Where was this grown?; What system was used to grow this produce? What do you mean by “organic”? – If you’re equipped with the knowledge to know what the answers to these questions should be, you significantly increaseyour chances of avoiding unsafe food products. And in the event that you do consume something unsafe, you’ll be more likely to know who should be held accountable and how.
Before launching this campaign, The Cropper Foundation conducted a national online survey which revealed that the number one method used by consumers for verifying food safety was “checking food labels and certifications”.
In order for this method to be effective, consumers need to be aware of what exactly they should be looking for on food labels. They also need to know about certifications that exist locally and whether or not they are recognised by the government of Trinidad and Tobago and trusted by international institutions.
The Chemistry Food and Drug Division as part of the in the Ministry of Health advises the Minister of Health through a Food Advisary Committee on the setting of food standards, labelling and other matters connected with the manufacturing and distribution of food.
Under this campaign, representatives from this department will be sharing advice to consumers on how they can more effectively read and understand local labels and certifications.
Within recent years, the increased awareness of the environmental impacts of plastic waste has resulted in a demand by consumers for more environmentally sustainable alternatives. This has led to pressure on many governments around the world to implement policies and initiatives that favour the three R’s: Reduce, Reuse, and Recycle.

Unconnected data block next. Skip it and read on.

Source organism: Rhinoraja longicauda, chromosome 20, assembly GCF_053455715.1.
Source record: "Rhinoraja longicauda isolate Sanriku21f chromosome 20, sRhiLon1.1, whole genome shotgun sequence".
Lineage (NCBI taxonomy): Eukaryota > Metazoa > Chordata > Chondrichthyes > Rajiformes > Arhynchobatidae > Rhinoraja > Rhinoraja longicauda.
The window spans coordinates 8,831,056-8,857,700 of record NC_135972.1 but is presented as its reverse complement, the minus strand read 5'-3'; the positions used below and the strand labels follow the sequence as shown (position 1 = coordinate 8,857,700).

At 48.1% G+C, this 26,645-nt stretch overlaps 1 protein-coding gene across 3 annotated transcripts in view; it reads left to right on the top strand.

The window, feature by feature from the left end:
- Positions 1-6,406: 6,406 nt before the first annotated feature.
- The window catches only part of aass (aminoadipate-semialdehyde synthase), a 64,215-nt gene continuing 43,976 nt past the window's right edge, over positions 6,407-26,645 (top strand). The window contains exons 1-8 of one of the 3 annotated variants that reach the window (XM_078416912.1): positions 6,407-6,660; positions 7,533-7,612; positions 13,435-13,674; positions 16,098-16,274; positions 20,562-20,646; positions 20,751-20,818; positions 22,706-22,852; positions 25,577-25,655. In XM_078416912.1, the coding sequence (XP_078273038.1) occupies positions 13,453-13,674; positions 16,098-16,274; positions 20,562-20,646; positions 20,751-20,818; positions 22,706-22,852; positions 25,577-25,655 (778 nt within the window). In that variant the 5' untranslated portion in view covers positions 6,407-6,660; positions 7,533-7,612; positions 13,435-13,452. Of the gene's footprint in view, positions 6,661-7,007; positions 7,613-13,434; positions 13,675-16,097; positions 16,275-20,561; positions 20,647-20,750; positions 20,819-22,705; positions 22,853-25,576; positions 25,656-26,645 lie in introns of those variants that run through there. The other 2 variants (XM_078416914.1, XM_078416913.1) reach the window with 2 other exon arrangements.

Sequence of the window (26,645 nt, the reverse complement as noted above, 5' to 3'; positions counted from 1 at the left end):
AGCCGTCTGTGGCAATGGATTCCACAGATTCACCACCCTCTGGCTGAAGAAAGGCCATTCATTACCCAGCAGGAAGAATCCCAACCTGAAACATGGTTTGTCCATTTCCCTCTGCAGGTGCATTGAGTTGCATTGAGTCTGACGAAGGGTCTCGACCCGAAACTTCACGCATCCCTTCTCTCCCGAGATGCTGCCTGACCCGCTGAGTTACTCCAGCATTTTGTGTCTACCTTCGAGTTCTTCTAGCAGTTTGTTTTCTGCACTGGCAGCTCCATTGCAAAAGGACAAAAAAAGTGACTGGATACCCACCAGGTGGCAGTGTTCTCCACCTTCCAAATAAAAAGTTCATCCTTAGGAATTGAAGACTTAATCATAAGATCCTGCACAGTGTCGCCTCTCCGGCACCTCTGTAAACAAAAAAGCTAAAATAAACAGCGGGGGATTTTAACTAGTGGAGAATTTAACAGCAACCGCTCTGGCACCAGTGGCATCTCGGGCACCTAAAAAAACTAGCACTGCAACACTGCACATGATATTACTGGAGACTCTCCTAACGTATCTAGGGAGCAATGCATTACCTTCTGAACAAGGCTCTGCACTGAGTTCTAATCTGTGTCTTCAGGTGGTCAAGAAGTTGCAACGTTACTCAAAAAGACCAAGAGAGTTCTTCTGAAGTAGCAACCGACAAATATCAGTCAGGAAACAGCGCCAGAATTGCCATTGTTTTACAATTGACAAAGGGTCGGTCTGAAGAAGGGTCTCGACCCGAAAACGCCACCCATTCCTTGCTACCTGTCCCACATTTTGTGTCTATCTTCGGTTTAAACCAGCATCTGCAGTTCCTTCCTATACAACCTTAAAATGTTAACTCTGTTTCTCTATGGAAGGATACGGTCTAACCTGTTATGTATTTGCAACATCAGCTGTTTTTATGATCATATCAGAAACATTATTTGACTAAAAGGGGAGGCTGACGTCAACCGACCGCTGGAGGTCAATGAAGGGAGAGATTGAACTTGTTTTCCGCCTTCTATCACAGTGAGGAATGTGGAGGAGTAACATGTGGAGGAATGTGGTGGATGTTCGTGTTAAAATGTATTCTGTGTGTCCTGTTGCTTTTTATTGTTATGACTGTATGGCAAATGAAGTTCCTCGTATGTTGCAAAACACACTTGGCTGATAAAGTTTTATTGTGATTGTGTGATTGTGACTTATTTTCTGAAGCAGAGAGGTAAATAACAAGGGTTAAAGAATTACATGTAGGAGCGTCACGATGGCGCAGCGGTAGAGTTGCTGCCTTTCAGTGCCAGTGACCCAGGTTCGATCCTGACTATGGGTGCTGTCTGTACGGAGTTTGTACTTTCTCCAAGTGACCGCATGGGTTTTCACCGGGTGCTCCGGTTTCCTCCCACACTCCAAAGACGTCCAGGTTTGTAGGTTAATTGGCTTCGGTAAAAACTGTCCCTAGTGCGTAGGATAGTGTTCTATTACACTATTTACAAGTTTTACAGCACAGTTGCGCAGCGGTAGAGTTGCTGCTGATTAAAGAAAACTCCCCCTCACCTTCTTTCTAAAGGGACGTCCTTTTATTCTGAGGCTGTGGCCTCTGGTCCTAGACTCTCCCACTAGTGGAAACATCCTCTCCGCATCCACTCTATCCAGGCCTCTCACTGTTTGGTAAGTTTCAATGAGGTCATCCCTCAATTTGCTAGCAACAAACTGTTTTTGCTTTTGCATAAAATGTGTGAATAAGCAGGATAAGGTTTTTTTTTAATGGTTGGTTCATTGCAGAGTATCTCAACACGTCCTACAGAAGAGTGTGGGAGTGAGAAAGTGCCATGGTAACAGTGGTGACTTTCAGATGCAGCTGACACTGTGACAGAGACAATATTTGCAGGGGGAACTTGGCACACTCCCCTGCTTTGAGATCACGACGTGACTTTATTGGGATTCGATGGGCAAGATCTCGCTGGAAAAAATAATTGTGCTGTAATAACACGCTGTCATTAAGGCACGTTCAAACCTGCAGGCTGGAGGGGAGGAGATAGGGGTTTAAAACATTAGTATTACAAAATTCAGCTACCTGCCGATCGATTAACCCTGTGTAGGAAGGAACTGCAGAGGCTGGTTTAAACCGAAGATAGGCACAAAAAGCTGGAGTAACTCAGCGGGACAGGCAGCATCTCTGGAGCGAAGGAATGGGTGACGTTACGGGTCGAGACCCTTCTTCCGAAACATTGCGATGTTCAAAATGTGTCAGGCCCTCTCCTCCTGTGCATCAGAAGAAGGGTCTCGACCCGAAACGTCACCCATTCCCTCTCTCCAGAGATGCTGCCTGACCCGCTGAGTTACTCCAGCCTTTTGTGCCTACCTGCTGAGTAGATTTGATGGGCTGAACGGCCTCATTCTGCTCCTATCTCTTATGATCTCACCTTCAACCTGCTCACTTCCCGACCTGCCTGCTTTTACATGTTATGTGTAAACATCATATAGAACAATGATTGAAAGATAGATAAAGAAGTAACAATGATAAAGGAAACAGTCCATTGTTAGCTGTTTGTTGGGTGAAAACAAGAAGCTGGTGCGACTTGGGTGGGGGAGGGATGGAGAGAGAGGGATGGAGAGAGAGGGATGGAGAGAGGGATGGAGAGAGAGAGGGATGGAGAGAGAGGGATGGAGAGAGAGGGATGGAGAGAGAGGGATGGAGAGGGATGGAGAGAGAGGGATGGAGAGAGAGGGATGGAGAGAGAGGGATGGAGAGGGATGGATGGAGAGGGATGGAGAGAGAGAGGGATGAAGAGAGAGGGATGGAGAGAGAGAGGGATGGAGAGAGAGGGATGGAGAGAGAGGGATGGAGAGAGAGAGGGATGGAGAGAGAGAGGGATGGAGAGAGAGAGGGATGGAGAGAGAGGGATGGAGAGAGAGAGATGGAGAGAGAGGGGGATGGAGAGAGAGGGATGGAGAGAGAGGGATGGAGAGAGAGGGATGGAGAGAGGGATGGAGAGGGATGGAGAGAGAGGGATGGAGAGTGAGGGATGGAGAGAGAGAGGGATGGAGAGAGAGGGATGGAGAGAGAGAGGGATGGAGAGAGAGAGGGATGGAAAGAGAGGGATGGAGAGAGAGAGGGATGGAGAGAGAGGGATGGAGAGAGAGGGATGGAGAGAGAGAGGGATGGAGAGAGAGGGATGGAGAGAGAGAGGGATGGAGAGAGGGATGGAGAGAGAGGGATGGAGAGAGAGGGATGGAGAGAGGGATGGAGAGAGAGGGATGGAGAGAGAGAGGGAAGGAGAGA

Many businesses within the food packaging industry have attempted to join the emerging anti-plastics movement by introducing different types of eco-friendly products. However, with a lack of industrial regulation and knowledge, consumers are falling prey to misleading marketing tactics, which in some cases, are resulting in more harm than good.
That’s why this campaign will highlight ways that you can protect yourself against greenwashing or deceptive green marketing by the local food packaging industry. Campaign stakeholders at the Trinidad and Tobago Bureau of Standards (TTBS) will be giving direct advise on this matter.
Consumers generally buy with their eyes. It is our hope that by the end of this campaign, more consumers will feel empowered with the necessary knowledge to help them think beyond appearances.
Over the course of the next three months, you can look out for more editorials on Cari-Bois News and webinars on The Cropper Foundation’s social media pages. You can also get more involved in the campaign by participating in our SAFE Food Challenge where up to $10,000 TTD in prizes stand to be won creating food safety public awareness videos.
The Safe Food Campaign is a collaborative effort by The Cropper Foundation, The Food and Agriculture Organisation of the United Nations (FAO), National Food Safety Coordinating Committee, The National Agricultural Marketing and Development Corporation (NAMDEVCO), Trinidad and Tobago Bureau of Standards (TTBS), Inter-American Institute for Cooperation on Agriculture (IICA), and The Caribbean Industrial Research Institute (CARIRI).
The initiative is being supported by IDB Lab funding under the project “Making Agriculture Profitable and Sustainable”.